As part of my latest round of studio upgrades, I decided it was time to upgrade my KRK RP5 monitors to something a little more high end. With a budget of around €1,000, I went in search of what options were available in that price range, and which ones represented the best bang for buck.
Unfortunately, I live nowhere near any audio stores where I can try out different models, so I asked my fellow composers on Facebook and Twitter for suggestions, and visited a couple of composer forums to see what others were using. After a number of different suggestions including the Dynaudio BM5As and Genelec 8030As, I finally settled on a set of Adam A7xs as they had the best review ratings on a wide range of sites, were right on the tip of my budget and came highly recommended from a number of friends.
The A7xs use something called ART (Accelerating Ribbon Technology) for the tweeters – basically the tweeter is a folded ribbon instead of a small cone like you’d normally see and apparently, is what gives the monitors their clarity. Honestly, I don’t understand the technology behind it as it goes a little bit over my head, but I can attest that high frequencies do sound lighter, smoother and more natural.
The A7xs have a seven inch mid/bass driver which is fairly hefty and has a frequency response of 42Hz to 50Hz according to the documentation. With a peak output of 114dB, the monitors can pretty much nearly make your ears bleed if needs be! Below the driver are two bass ports which seem to be similar to those on other monitors.
Due to my room setup, I’m forced to have to place my monitors with their rear pointing into corners. I’ve recently bought a pair of huge HOFA bass traps to help with this, but luckily the A7xs also come with high and low shelving filters on the back of them to allow you to make some adjustments based on your room layout – a feature which was missing the KRKs, but I didn’t expect from them based on their price range.
The Sound of the A7x
So! What do they sound like? In a word…incredible. Going from my KRKs to these is like going from watching TV on an old CRT screen, to watching TV on a huge LED screen – the difference is just staggering. I write a lot of piano music and always noticed my mixes sounded a little “dull” when I listened back to them again on a normal speaker system (but fine on the KRKs), yet now I can hear everything in the mix.
Its a kind of weird sensation to be honest – like being slightly hard of hearing for a number of years, then you can finally hear things a lot more clearly. When I’m writing any type of music now, I’m able to hear everything in the mix incredibly clearly – smooth highs, and a more rounded low end (instead of a pretty boomy low end on the KRKs)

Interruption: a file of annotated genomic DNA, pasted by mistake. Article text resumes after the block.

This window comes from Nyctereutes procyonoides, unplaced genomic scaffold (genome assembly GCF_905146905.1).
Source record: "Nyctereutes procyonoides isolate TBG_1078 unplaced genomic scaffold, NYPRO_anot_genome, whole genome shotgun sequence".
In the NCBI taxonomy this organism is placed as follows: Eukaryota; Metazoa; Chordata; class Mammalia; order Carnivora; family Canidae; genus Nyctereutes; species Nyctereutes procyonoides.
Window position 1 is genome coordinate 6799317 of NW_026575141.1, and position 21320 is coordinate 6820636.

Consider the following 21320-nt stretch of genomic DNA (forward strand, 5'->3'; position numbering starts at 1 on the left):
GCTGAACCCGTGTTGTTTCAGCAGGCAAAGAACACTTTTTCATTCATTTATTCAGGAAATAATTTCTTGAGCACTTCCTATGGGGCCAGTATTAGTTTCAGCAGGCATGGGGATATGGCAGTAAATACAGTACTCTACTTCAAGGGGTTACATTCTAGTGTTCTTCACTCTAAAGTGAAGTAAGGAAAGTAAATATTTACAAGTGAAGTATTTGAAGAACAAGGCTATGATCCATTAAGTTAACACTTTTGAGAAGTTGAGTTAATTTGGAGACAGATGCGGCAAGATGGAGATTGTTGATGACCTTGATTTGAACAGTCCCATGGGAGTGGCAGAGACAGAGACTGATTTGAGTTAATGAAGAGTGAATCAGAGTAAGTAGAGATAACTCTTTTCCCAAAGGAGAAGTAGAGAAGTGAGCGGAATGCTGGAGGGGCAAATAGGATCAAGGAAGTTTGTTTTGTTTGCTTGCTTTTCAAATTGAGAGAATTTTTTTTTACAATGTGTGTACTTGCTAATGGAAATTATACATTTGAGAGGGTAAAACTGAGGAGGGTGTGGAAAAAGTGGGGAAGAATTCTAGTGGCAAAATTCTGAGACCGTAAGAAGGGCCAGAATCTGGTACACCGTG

When I was reading through reviews of the the A7xs online, I noticed a number of people saying they made the mix a lot more “three-dimensional”. This is actually a really good way of describing their sound – everything just seems to stand out by itself and come across more clearly in the mix. They seem to provide more depth and clarity when you’re listening, – more “truth” I guess. They allow you to hear the “true” sound you’re producing as their frequency response is flat throughout.
Of all of the thousands of dollars I have spent on hardware and software over the past couple of years, I can certainly say that the Adam A7x‘s have been the best investment I’ve made so far. They’ve helped me to better understand my sound, fix problems any mixing problems I come across before I get to the mastering stage and *hopefully* give my music a better overall sound.
The only downsides I’ve experienced with the A7xs are that they only go down to 42Hz, but thats all I’ll ever need to be honest – especially for near fields. Also, if I was to be really pernickity, their “matt” paint finish seems to absorb finger smudges really easily, which are a little difficult to get off – but no biggy!
Comparison – Adam A7x vs KRK RP5
- The KRKs seemed to always add a lot of extra bass, leading me to take some of the bass out of the final mix (stupidly!). The A7xs seem to have a more flat response in the low frequencies meaning a more balanced mix.
- A7xs are nearly twice the size of the RP5s and use an XLR input rather than normal jack input like the RP5s.
- The A7xs use ART ribbon tweeters instead of normal cone tweeters like on the RP5s – which is apparently what gives them the cleaner high ends.
- The A7xs just seem to provide so much more detail than the RP5s.
- The RP5s have no shelving filter to allow compensation for speaker placement in a room – the A7xs do.
- The A7xs are about 3 times the price of the KRK RP5s – but their sound is in a completely different ballpark.